Email #4: Scarcity
In the fourth and final email in the series Lim and his team leverage the psychological principle of loss aversion to create a sense of urgency among indecisive customers. Knowing that people tend to fear losing something of value much more than they enjoy gaining something in value, iHeartRaves doubles down on the discount being offered by warning readers this is their “last chance” and that time is “running out”:
How successful has this series been in winning new customers?
The results, which have been rounded for convenience, include the following:
- More than 1.1 million emails sent
- More than 250,000 subscribers have received the full sequence
- The open rate for this sequence is nearly 13%
- More than 2,000 new orders have been placed
- More than $100,000 in new revenue generated
“That’s incremental revenue directly attributable to this sequence,” Lim says. “We’re so proud of the email we send. We put a lot of thought into making our email visually compelling and memorable. This sequence keeps us top of mind when people are finally ready to purchase.”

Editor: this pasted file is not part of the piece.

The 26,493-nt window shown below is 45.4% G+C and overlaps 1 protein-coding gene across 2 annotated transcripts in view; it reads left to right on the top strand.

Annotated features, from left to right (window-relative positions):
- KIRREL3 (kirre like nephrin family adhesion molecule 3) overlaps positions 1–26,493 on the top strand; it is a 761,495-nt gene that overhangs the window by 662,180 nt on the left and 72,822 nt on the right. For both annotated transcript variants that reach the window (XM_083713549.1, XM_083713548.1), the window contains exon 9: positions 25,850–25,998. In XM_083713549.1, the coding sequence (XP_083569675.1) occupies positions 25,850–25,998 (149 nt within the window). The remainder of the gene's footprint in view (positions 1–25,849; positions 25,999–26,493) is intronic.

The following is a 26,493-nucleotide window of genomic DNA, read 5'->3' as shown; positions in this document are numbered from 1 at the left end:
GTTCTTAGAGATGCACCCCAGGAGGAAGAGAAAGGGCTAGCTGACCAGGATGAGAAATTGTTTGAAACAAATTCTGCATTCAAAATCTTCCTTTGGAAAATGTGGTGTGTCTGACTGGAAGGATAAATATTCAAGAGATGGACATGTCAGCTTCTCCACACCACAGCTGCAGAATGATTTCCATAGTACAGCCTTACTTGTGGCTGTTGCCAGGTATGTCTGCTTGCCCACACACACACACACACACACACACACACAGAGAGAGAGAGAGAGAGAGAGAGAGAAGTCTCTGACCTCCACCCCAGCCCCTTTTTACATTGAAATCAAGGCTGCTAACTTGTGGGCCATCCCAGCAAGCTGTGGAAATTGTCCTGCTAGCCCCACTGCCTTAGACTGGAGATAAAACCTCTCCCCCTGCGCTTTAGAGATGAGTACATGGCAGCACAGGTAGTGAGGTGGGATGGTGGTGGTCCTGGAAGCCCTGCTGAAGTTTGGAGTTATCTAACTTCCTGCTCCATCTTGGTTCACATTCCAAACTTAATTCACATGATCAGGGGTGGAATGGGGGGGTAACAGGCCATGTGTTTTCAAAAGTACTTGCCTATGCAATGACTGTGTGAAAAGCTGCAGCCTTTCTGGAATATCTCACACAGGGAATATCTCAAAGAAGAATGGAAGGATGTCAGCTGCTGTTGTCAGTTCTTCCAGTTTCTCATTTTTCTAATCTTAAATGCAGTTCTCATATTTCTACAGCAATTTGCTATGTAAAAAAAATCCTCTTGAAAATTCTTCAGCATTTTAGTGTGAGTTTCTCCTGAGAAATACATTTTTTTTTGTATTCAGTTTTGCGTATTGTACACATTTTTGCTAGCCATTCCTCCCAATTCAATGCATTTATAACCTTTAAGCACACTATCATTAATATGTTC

So why on earth would Lim quit such a successful business?
Wish Lists = Highly Personalized Email
Importantly, Lim is actually doing something most CEOs never do; creating a stand alone business that can operate without Lim having to pull each and every tactical lever. While Lim isn’t actually quitting the business, he is shuttering certain tasks to free up time to think more strategically about the future and meeting that 30% growth target.
“I recently transitioned,” Lim says. “Instead of working in the business all of the time I’m spending more of my time working on the business.”
One of Lim’s smart new ideas is offering iHeartRaves shoppers the ability to create and share wish lists. Besides allowing brand lovers to create collections that demonstrate intent to purchase and allowing others to purchase for them, the wish list feature is also positioning Lim to significantly improve the degree of personalization of future email marketing campaigns.
“It has been a huge success,” Lim says. “Now we’re going to be able to tailor our email based on what’s on someone’s wish list. It’s like being able to read the minds of customers. We’re excited to incorporate the data into future email campaigns.”
It looks like old and reliable…
Is about to become ultra-personal.
What to Do Now